|Died||24 January 2007 (aged 87)|
|Known for||Illustrating, Drawing, Painting|
Françoise Taylor (née Wauters) was a Belgian/British artist (1 January 1920 – 24 January 2007).
Françoise Taylor (née Wauters) was born in Bressoux, Liège, on 1 January 1920. Her father, Charles Wauters, was Professor Emeritus at the University of Liège. During the 1930s after the Wauters family had moved to Brussels he was appointed Bulgarian Consul (representative) in Belgium. In 1937 at the age of seventeen Françoise (then Wauters) began her studies in art at the Académie Royale in Brussels and continued as a postgraduate at the l'École nationale supérieure d'Architecture et des Arts décoratifs de La Cambre. where her tutor was the Belgian engraver Joris Minne.
She moved to England in 1946 having married an Englishman in Brussels that year, first to Oxford where she studied Lithography at the Ruskin School of Art then Bolton where she spent the rest of her life. From 1969 to 1982 she was Head of Art at Mount St Joseph girls' school in Bolton. She died in Bolton on January 24, 2007 aged 87.
While still a teenager at the Académie Royale des Beaux-Arts Françoise Taylor (then Wauters) won First Prize for Drawing three years in succession. She left the Académie in 1941 with only the fourth prize in that year due to her increasing tendency to elongate and distort the figures in her drawings (a characteristic she retained throughout her artistic life). She had received an excellent grounding in drawing but felt there was "nothing at the Académie Royale to stimulate the imagination".
During her six years at La Cambre she specialised in engraving, book illustration and typography, for which she was awarded a Diploma with the Highest Distinction and a Mastery in Book Illustration - the first in Belgium - "avec la plus grande distinction et les félicitations du Jury".
The authors whose stories she has illustrated include Sir Thomas Malory, Lewis Carroll, William Shakespeare, Charles Baudelaire, Fyodor Dostoevsky, Samuel Taylor Coleridge, Emily Brontë, Aesop, Homer, Hans Christian Andersen, Jack London, Jean Giono, Panait Istrati, the Catholic Bible, Alain-Fournier, Graham Greene, Miguel de Cervantes, Franz Kafka, Nils Holgersson, Max Jacob, August Vermeylen, Joseph Conrad, Selma Lagerlöf, Jonathan Swift, Filip De Pillecyn and Ernest Claes. During her time in Oxford she also illustrated the book 'Oxfordshire' by Reginald Turnor.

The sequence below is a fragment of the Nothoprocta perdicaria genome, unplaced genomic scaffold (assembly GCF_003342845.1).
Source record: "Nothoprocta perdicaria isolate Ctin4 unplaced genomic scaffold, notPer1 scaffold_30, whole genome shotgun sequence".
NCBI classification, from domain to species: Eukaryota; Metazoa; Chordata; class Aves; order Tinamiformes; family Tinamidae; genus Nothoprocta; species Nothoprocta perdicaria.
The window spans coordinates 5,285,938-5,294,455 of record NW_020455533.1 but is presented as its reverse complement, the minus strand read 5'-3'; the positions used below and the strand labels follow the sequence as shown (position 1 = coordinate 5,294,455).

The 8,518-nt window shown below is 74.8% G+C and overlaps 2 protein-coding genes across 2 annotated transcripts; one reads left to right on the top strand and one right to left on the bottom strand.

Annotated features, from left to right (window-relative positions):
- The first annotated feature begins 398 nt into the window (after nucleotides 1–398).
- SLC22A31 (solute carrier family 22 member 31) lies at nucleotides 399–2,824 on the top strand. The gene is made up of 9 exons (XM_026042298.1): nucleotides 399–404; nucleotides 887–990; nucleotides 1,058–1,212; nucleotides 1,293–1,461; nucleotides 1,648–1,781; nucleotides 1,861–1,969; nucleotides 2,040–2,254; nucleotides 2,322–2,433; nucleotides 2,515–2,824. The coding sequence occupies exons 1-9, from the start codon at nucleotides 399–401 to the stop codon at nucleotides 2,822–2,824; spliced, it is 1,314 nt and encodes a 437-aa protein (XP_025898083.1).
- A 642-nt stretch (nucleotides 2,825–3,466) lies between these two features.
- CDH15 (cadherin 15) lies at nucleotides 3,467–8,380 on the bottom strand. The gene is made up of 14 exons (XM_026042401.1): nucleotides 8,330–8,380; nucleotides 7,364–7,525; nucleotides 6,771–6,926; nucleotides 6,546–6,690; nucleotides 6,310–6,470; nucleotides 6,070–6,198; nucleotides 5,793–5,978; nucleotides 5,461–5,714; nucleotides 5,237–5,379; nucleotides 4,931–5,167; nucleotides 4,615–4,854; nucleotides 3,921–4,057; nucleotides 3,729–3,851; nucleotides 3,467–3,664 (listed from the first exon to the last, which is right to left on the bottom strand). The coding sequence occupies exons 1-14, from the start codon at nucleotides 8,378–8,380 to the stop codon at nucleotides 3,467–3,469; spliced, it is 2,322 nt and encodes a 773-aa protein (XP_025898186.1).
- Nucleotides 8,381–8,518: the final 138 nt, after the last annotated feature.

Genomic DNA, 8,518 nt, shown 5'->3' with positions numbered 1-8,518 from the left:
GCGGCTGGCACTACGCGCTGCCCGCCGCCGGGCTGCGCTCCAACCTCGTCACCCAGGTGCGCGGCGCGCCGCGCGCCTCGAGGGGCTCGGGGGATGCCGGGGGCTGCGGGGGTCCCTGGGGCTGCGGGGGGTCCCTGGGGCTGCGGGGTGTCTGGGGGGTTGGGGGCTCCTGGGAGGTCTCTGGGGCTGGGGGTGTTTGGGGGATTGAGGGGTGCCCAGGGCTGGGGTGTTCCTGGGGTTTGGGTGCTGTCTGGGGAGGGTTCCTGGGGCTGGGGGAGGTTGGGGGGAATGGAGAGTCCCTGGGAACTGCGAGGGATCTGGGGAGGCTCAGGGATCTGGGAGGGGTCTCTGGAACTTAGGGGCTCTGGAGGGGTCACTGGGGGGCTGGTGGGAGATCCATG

Her experience of living throughout the German Occupation was reflected in her series of engravings 'Pointes Seches sur la Guerre'. These engravings depict the deprivations of life in Belgium during the war years, as well as the Deportations and the Allied Bombardment. Together with a number of her works, they are now in the permanent collection of the Whitworth Art Gallery, Manchester.
Moving to Bolton in the industrial North West of England her inspiration came not only from a life-long interest in fables and nursery rhymes but an environment she drew and painted with the fascinated unfamiliarity of an 'outsider': mills, railways, gasworks, coal mines, park bandstands, football scenes from Burnden Park (then the home of Bolton Wanderers) together with the people and their animals.
Françoise Taylor continued to work as an artist into the 1990s. She held exhibitions in Brussels, Liège, Manchester, Salford and Bolton and her works have been exhibited in London, Paris and other cities. A number of her engravings and etchings are in the Royal Library of Belgium in Brussels and several in the Cabinet des Estampes in Paris.
- Taylor, Patrick (2013). "Françoise Taylor". patricktaylor.com. Retrieved 12 September 2013.
- Taylor, Patrick (2013). "The Wauters Family-1". patricktaylor.com. Retrieved 16 September 2013.
- Oxfordshire by Reginald Turnor; drawings by Francoise Taylor 1949, Published - London - Paul Elek
- "Arthurian Art". zendonaldson.com. 2019. Retrieved 7 September 2019.
- "The Whitworth - Sample". La Guerre. 2019. Retrieved 7 September 2019.
- "Whitworth List of Works". List of Works. 2019. Retrieved 7 September 2019.
- "Belgian teacher and artist who loved Bolton", The Bolton News, Bolton, 3 February 2007. Retrieved on 10 September 2019.